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When Getting Financial Advice, Don't Be Fooled by Impressive-Sounding Credentials
- April 8th, 2013
A "certified senior advisor" may sound like a trustworthy person to provide investment advice to the elderly, but beware! While the title has an impressive ring to it, it doesn't take much to earn it. According to a July 8, 2007, article in the New York Times, many insurance companies are using sales agents with fancy-sounding credentials, but few actual qualifications, to sell annuities to seniors.
Thousands of financial advisors market themselves as trained to provide advice to seniors, using authoritative titles like "certified senior advisor" or "certified retirement counselor." Unlike a "certified financial planner," which requires years of rigorous study, becoming a "certified senior advisor" involves attending a three-and-a-half-day seminar and then passing an easy multiple choice test. "Certified senior advisors" are not even required to have a high school or college diploma.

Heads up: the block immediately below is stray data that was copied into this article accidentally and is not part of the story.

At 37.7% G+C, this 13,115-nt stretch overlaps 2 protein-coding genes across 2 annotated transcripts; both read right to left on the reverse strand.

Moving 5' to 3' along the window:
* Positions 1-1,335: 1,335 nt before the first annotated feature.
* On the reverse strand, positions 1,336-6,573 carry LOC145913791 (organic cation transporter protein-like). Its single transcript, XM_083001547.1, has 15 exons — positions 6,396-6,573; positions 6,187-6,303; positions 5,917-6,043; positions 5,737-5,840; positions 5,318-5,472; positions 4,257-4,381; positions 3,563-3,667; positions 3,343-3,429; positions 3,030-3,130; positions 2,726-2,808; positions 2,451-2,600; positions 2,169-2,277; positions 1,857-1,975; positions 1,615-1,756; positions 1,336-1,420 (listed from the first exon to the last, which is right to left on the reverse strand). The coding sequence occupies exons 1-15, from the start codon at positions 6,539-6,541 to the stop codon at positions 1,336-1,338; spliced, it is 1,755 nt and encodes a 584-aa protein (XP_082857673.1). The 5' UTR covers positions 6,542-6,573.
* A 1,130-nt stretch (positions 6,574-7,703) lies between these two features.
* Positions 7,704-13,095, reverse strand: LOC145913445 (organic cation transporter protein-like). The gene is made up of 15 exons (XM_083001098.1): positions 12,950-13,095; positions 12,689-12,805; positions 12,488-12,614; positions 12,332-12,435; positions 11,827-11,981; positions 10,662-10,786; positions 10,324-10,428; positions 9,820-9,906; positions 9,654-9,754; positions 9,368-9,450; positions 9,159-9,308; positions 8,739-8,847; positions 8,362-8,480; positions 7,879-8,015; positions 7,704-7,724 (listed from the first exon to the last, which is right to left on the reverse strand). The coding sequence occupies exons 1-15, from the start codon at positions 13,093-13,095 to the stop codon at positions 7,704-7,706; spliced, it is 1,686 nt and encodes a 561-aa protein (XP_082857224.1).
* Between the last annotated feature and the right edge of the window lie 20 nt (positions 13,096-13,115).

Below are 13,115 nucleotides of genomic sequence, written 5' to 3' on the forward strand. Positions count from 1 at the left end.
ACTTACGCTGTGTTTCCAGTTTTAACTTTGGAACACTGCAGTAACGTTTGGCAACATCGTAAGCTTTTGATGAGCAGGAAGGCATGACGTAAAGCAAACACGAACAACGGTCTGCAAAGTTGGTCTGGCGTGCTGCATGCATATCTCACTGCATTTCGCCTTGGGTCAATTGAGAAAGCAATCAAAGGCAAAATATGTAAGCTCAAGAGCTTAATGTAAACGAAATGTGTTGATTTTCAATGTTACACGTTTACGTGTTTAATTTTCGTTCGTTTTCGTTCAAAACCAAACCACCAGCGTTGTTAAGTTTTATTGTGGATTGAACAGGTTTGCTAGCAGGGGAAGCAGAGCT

Insurance companies often use graduates of these programs to sell insurance contracts to seniorsin particular deferred annuity contracts, which may not be in the best interest of the senior. Unlike an immediate annuity, which begins paying money right away, a deferred annuity does not begin paying for a set number of years. While deferred annuities can be a good way for some wealthy seniors to pass money to their heirs, it is not a good product for seniors living off their savings because they may die before they receive the money. However, insurance sales agents often push deferred annuities because the products pay higher commissions.
According to the New York Times, the following credentials sound impressive, but actually take only a few days to earn:
- certified senior adviser
- certified retirement counselor
- registered financial gerontologist
- certified retirement financial adviser
If you are looking for qualified financial advice, look for a "certified financial planner," "chartered financial consultant, or a "master of science in financial services (MSFS)." These programs actually involve years of study and require a college degree. Other ways to make sure you are getting good advice is to ask for references. You should also check with the Better Business Bureau and the National Ethics Bureau to make sure there are no complaints filed against the advisor.
Last Modified: 04/08/2013